Gallery: Liege’s Reciprocity Biennale Explores the Relationship Between...

Photos © Ana Lisa Alperovich for Inhabitat
 
Tom Dixon's "Beat Light Fat" lampes are inspired by traditional brass cooking pots. The pieces have been batted into shape by hand by northern Indian craftsmen, and are 30% industry and 70% craft.

Tom Dixon‘s “Beat Light Fat” lampes are inspired by traditional brass cooking pots. The pieces have been batted into shape by hand by northern Indian craftsmen, and are 30% industry and 70% craft.

Matthias Ferwagner’s “Minimato” is a no-glue-no-screws system that is easy to produce. Together with an untreated walnut top , the table is 37% industry and 63% craft work.

“Kelvin” by Antonio Citterio & T. Nguyen (produced by Flos) is a recyclable aluminum and steel lamp with shining LEDs. It is made using 87% industry and 13% craft.

The “Oak Chair” by Dutch creative Piet Hein Eek is made from pieces of recycled wood. What results is a sustainable seat that is 27% industry and 73% craft.

The classic “Dyson Air Multiplier” table fan combines 92% of industrial and 8% of craft to create an innovative, energy-efficient refresher.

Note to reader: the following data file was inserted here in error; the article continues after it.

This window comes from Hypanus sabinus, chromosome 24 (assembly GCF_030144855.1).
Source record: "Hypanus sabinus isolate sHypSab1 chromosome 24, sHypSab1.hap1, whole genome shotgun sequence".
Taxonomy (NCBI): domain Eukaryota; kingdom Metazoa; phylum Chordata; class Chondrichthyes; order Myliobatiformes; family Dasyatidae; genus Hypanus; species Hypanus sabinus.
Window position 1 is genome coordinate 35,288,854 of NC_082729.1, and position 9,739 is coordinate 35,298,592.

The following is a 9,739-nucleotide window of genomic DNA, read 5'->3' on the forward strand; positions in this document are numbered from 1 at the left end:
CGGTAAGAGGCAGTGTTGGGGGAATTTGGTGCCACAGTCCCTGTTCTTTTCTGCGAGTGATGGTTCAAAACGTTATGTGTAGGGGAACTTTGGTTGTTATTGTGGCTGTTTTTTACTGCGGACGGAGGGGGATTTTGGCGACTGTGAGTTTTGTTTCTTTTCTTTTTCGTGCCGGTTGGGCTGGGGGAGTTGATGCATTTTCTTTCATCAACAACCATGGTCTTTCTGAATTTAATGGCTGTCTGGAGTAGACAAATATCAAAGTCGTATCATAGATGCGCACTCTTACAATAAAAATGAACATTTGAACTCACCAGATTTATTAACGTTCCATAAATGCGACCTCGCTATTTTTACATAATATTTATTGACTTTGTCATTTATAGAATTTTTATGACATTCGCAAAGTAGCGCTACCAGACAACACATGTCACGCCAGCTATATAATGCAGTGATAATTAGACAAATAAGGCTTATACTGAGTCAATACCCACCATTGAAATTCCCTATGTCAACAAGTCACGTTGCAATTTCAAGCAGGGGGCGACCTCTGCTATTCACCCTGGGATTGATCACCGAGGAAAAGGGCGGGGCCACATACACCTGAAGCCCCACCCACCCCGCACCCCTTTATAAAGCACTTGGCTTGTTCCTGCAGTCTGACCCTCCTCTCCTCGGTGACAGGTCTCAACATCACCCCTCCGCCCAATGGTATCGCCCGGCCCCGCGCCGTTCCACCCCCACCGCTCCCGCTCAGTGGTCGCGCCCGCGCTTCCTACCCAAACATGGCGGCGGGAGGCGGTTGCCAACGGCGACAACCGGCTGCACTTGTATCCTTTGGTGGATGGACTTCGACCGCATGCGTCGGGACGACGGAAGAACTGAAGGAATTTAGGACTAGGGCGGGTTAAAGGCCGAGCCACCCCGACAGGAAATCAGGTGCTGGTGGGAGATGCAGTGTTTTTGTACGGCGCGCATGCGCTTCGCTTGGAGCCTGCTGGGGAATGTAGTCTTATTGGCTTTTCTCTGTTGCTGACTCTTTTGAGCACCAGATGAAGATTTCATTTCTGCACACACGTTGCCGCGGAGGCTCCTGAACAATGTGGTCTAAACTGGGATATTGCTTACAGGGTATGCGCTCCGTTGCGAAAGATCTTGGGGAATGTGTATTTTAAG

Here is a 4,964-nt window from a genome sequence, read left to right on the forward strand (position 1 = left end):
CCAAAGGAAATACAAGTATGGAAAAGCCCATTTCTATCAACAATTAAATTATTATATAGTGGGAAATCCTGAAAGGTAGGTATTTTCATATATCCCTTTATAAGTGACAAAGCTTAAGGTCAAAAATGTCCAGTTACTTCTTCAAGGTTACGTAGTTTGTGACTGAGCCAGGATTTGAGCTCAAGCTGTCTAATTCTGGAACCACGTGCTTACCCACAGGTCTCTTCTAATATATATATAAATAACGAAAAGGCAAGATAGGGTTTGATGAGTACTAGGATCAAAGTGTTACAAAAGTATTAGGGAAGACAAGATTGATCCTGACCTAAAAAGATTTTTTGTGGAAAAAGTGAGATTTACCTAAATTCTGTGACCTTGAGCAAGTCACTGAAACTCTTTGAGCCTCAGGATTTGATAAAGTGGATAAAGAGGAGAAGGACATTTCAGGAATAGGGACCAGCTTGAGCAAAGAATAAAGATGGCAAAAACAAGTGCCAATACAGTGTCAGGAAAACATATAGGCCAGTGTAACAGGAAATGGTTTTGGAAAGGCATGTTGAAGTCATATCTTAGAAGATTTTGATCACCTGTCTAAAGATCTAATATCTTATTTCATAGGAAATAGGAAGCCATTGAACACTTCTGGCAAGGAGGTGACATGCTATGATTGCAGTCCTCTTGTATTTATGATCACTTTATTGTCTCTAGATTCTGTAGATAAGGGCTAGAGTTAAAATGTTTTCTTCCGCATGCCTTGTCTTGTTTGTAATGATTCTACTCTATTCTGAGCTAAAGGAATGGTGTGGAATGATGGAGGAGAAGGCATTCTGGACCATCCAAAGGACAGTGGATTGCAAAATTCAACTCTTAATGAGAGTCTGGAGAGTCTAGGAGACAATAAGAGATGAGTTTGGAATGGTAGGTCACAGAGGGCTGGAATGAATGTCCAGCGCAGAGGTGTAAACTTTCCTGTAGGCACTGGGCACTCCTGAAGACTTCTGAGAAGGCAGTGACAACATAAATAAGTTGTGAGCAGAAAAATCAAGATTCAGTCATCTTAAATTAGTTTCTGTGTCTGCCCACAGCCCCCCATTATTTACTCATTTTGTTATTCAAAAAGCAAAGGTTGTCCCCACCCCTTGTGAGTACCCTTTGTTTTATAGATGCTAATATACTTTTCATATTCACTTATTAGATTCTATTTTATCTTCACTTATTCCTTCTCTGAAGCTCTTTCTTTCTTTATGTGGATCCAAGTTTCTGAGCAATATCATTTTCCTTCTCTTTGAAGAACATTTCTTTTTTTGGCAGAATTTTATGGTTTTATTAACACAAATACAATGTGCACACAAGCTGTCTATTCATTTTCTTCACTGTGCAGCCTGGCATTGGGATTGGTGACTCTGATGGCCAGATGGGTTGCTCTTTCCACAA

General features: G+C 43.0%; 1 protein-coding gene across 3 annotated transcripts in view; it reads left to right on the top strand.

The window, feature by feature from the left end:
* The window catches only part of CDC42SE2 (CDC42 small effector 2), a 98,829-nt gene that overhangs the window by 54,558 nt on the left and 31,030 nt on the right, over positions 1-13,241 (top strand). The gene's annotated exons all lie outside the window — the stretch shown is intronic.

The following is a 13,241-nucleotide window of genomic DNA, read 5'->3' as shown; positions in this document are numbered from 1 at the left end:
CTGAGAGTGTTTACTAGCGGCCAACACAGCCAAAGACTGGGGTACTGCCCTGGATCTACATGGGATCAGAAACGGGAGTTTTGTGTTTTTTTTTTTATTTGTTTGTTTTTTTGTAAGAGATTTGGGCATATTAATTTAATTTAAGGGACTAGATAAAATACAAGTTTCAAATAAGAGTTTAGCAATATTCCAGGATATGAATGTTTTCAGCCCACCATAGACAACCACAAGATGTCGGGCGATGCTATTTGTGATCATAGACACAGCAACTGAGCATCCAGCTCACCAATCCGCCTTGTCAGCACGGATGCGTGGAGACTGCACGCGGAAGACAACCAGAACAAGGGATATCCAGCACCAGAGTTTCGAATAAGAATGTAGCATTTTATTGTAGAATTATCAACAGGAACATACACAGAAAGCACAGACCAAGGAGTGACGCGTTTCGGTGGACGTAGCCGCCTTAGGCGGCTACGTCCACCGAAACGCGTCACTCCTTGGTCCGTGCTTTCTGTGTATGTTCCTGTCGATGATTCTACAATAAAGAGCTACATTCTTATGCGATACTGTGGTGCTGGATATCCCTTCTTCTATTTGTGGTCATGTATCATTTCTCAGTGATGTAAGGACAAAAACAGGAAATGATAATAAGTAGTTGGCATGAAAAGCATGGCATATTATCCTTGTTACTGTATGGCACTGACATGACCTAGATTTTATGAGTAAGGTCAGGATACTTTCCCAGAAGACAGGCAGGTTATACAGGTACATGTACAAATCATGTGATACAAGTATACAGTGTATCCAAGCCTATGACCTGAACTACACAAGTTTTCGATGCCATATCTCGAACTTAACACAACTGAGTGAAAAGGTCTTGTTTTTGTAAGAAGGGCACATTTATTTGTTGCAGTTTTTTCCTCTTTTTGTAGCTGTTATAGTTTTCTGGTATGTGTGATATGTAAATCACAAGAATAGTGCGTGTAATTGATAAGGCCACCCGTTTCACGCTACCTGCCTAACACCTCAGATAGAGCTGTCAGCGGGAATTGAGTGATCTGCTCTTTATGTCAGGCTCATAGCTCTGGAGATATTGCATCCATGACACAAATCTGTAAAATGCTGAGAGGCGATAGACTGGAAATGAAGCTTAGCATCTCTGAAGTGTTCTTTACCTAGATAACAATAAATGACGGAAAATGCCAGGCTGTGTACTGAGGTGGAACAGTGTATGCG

Japanese designer Shigeo Mashiro presented his biodegradable hand-made “Bud”, a series of stackable bowls made from milled magnolia. The set measures the use of 32% industry and 68% craft.

A lovely exhibition divided in three — one part filled with these grand examples, another part with post-war Japanese aluminum objects from a private collection and a fabrication process film — the Craft & Industry exhibition inspires everyone to re-think design.

The showroom will be open until the 28th of October — check it out if you are in Liege.

+ Reciprocity Liege Design Biennale

Photos © Ana Lisa Alperovich for Inhabitat

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